We identified 13 studies, published between 2002 and 2010, including 260 patients and 466 electrodes. One hundred and sixty-four active contacts (35 %) were identified within the STN, 117 (25 %) at the interface between STN and the surrounding structures, 184 (40 %) above the STN and one within the substantia nigra. We observed great discrepancies between the different series. The contra-lateral improvement was between 37 and 78.5 % for contacts located within the STN, between 48.6 and 73 % outside the STN, between 65.3 and 66 % at the interface. The authors report no clear correlation between anatomical location and stimulation parameters.
Post-operative analysis of the anatomical location of active contacts is difficult, and all the methods used are debatable. The relationship between the anatomical location of active contacts and the clinical effectiveness of stimulation is unclear. It would be necessary to take into account the volume of the electrode contacts and the diffusion of the stimulation. We can nevertheless assume that the interface between dorso-lateral STN, zona incerta and Forel's fields could be directly involved in the effects of stimulation.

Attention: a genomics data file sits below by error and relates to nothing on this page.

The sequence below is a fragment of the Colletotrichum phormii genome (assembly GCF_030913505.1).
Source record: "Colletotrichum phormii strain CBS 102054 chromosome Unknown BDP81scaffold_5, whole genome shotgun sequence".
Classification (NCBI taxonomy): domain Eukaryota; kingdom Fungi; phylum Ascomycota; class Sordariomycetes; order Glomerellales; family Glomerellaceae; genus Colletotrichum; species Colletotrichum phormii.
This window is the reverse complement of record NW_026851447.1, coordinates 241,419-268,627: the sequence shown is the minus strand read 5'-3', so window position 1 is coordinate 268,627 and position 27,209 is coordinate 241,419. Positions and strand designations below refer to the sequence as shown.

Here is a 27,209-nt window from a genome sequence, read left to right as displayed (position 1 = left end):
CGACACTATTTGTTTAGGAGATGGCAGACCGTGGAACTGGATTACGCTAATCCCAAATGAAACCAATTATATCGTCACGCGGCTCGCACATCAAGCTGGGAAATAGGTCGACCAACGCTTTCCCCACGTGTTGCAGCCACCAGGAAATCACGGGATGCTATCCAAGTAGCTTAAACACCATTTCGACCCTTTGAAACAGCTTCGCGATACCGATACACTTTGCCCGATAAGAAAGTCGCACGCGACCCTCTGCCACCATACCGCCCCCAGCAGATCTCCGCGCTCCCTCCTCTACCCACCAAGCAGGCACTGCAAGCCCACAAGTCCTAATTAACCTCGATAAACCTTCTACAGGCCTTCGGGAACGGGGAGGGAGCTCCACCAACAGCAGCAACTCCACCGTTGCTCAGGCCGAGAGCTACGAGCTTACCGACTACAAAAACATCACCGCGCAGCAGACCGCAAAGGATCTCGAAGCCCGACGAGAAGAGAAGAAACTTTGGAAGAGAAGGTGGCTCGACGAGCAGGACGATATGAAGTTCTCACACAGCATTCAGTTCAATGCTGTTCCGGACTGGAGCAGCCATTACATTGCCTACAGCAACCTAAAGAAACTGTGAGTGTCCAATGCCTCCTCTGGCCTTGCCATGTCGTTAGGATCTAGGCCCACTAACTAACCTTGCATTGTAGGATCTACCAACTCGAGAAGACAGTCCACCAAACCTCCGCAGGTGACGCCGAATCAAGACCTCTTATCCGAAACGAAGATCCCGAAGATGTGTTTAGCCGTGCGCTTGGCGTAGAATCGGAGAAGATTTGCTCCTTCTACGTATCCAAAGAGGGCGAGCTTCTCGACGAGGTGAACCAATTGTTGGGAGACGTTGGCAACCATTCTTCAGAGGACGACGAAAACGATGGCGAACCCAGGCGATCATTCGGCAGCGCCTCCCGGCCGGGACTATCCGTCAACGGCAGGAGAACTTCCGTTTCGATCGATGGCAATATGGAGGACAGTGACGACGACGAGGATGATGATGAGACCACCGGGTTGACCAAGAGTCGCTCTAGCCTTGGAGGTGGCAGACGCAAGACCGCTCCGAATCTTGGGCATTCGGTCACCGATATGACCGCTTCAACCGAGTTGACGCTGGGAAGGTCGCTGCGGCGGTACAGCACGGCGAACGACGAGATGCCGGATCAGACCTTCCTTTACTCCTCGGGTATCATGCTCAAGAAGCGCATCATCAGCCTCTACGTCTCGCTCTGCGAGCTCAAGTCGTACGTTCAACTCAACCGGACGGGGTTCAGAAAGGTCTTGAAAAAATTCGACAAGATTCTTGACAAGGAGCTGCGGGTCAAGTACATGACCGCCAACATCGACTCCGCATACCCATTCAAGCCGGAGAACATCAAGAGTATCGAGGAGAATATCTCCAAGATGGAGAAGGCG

[Show abstract][Hide abstract] ABSTRACT: Adult-onset epilepsy is commonly thought to be secondary to a brain lesion. However, the etiology of adult-onset epilepsy remains unknown in approximately 25% of patients, despite progress in medical and diagnostic tools. In the present study, we investigated whether late-onset partial cryptogenic epilepsies could be subgrouped based on seizure semiology and clinical characteristics. A total of 41 patients with late-onset cryptogenic epilepsy were included, and the corresponding clinical and electrophysiological data were analyzed. The following three clinical subgroups were identified: 1) a group that fulfilled the diagnostic criteria of transient epileptic amnesia (TEA); 2) a group with late-onset cryptogenic epilepsies with a temporal seizure semiology; and 3) a cryptogenic extratemporal group, which was consistent with the categorization of cryptogenic epilepsies, i.e., epilepsies involving unknown lesions. The temporal group showed homogeneous clinical characteristics, especially a rapid evolution and a greater tendency toward generalization and pharmacoresistance compared with the other two groups. Transient epileptic amnesia was associated with a higher frequency of sleep disorders than either of the other groups. Our findings argue for the clinical identification of a subgroup of late-onset temporal epilepsy that might constitute an idiopathic form. The association between TEA and sleep disorders would suggest a possible pathophysiological role of sleep apnea syndromes in TEA.